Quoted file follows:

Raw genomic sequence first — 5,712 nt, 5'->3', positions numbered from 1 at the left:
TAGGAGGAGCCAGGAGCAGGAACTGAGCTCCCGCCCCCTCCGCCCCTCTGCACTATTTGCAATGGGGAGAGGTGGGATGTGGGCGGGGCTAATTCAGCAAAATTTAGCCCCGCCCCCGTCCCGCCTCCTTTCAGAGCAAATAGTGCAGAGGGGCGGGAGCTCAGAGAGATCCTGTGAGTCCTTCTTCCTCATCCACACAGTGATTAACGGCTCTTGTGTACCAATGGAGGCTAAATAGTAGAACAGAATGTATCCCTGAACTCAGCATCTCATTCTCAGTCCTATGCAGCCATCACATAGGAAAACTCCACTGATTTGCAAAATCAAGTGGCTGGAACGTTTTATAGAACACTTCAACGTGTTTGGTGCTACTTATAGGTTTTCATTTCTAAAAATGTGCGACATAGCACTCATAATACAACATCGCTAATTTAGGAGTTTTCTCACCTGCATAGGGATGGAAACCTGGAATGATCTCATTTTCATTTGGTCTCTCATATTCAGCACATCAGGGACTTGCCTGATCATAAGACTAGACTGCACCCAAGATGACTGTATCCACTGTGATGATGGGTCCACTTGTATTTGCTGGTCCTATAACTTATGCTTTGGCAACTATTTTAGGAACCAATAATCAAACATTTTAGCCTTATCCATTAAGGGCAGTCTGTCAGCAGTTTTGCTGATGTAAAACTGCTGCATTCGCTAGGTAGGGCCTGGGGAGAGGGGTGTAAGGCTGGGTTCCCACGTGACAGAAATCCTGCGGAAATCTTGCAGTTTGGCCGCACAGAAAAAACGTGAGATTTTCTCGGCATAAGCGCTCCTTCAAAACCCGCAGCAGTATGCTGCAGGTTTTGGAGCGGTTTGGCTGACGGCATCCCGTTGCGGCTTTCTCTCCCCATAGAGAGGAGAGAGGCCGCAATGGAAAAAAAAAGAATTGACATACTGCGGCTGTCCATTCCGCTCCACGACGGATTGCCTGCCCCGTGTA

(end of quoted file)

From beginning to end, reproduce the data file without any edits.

Raw genomic sequence first — 5,712 nt, 5'->3', positions numbered from 1 at the left:
TAGGAGGAGCCAGGAGCAGGAACTGAGCTCCCGCCCCCTCCGCCCCTCTGCACTATTTGCAATGGGGAGAGGTGGGATGTGGGCGGGGCTAATTCAGCAAAATTTAGCCCCGCCCCCGTCCCGCCTCCTTTCAGAGCAAATAGTGCAGAGGGGCGGGAGCTCAGAGAGATCCTGTGAGTCCTTCTTCCTCATCCACACAGTGATTAACGGCTCTTGTGTACCAATGGAGGCTAAATAGTAGAACAGAATGTATCCCTGAACTCAGCATCTCATTCTCAGTCCTATGCAGCCATCACATAGGAAAACTCCACTGATTTGCAAAATCAAGTGGCTGGAACGTTTTATAGAACACTTCAACGTGTTTGGTGCTACTTATAGGTTTTCATTTCTAAAAATGTGCGACATAGCACTCATAATACAACATCGCTAATTTAGGAGTTTTCTCACCTGCATAGGGATGGAAACCTGGAATGATCTCATTTTCATTTGGTCTCTCATATTCAGCACATCAGGGACTTGCCTGATCATAAGACTAGACTGCACCCAAGATGACTGTATCCACTGTGATGATGGGTCCACTTGTATTTGCTGGTCCTATAACTTATGCTTTGGCAACTATTTTAGGAACCAATAATCAAACATTTTAGCCTTATCCATTAAGGGCAGTCTGTCAGCAGTTTTGCTGATGTAAAACTGCTGCATTCGCTAGGTAGGGCCTGGGGAGAGGGGTGTAAGGCTGGGTTCCCACGTGACAGAAATCCTGCGGAAATCTTGCAGTTTGGCCGCACAGAAAAAACGTGAGATTTTCTCGGCATAAGCGCTCCTTCAAAACCCGCAGCAGTATGCTGCAGGTTTTGGAGCGGTTTGGCTGACGGCATCCCGTTGCGGCTTTCTCTCCCCATAGAGAGGAGAGAGGCCGCAATGGAAAAAAAAAGAATTGACATACTGCGGCTGTCCATTCCGCTCCACGACGGATTGCCTGCCCCGTGTA